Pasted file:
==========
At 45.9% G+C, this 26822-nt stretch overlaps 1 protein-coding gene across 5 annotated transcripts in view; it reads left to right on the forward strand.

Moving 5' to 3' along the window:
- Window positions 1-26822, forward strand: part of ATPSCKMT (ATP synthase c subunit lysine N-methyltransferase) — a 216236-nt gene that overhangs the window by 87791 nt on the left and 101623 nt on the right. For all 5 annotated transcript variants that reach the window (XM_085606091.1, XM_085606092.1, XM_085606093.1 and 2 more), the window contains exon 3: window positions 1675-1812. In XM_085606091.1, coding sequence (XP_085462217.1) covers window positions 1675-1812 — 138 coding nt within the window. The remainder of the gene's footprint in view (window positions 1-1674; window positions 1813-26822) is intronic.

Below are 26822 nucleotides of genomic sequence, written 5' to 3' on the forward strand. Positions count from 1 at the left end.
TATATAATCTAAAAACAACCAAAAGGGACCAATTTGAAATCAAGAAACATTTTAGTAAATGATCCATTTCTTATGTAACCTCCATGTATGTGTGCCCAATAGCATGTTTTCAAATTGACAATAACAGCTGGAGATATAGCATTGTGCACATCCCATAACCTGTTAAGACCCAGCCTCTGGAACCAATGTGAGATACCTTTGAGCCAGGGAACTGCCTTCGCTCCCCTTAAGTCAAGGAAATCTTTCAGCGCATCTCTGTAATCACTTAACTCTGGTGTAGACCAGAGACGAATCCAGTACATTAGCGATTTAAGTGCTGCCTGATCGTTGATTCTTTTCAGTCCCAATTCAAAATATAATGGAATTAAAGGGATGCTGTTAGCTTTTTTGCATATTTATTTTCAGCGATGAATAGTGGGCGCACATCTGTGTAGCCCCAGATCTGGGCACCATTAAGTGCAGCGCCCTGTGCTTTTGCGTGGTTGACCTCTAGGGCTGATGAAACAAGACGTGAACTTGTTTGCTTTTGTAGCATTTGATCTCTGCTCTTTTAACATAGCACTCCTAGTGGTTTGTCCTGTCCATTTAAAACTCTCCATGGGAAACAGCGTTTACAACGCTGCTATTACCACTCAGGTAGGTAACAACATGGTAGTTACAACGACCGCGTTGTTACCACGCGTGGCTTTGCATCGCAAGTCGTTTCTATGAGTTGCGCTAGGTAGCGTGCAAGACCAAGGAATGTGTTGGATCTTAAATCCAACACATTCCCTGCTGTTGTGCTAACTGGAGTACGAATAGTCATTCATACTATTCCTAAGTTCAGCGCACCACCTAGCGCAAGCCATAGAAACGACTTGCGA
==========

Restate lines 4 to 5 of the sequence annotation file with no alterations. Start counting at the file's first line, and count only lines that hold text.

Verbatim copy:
Below are 26822 nucleotides of genomic sequence, written 5' to 3' on the forward strand. Positions count from 1 at the left end.
TATATAATCTAAAAACAACCAAAAGGGACCAATTTGAAATCAAGAAACATTTTAGTAAATGATCCATTTCTTATGTAACCTCCATGTATGTGTGCCCAATAGCATGTTTTCAAATTGACAATAACAGCTGGAGATATAGCATTGTGCACATCCCATAACCTGTTAAGACCCAGCCTCTGGAACCAATGTGAGATACCTTTGAGCCAGGGAACTGCCTTCGCTCCCCTTAAGTCAAGGAAATCTTTCAGCGCATCTCTGTAATCACTTAACTCTGGTGTAGACCAGAGACGAATCCAGTACATTAGCGATTTAAGTGCTGCCTGATCGTTGATTCTTTTCAGTCCCAATTCAAAATATAATGGAATTAAAGGGATGCTGTTAGCTTTTTTGCATATTTATTTTCAGCGATGAATAGTGGGCGCACATCTGTGTAGCCCCAGATCTGGGCACCATTAAGTGCAGCGCCCTGTGCTTTTGCGTGGTTGACCTCTAGGGCTGATGAAACAAGACGTGAACTTGTTTGCTTTTGTAGCATTTGATCTCTGCTCTTTTAACATAGCACTCCTAGTGGTTTGTCCTGTCCATTTAAAACTCTCCATGGGAAACAGCGTTTACAACGCTGCTATTACCACTCAGGTAGGTAACAACATGGTAGTTACAACGACCGCGTTGTTACCACGCGTGGCTTTGCATCGCAAGTCGTTTCTATGAGTTGCGCTAGGTAGCGTGCAAGACCAAGGAATGTGTTGGATCTTAAATCCAACACATTCCCTGCTGTTGTGCTAACTGGAGTACGAATAGTCATTCATACTATTCCTAAGTTCAGCGCACCACCTAGCGCAAGCCATAGAAACGACTTGCGA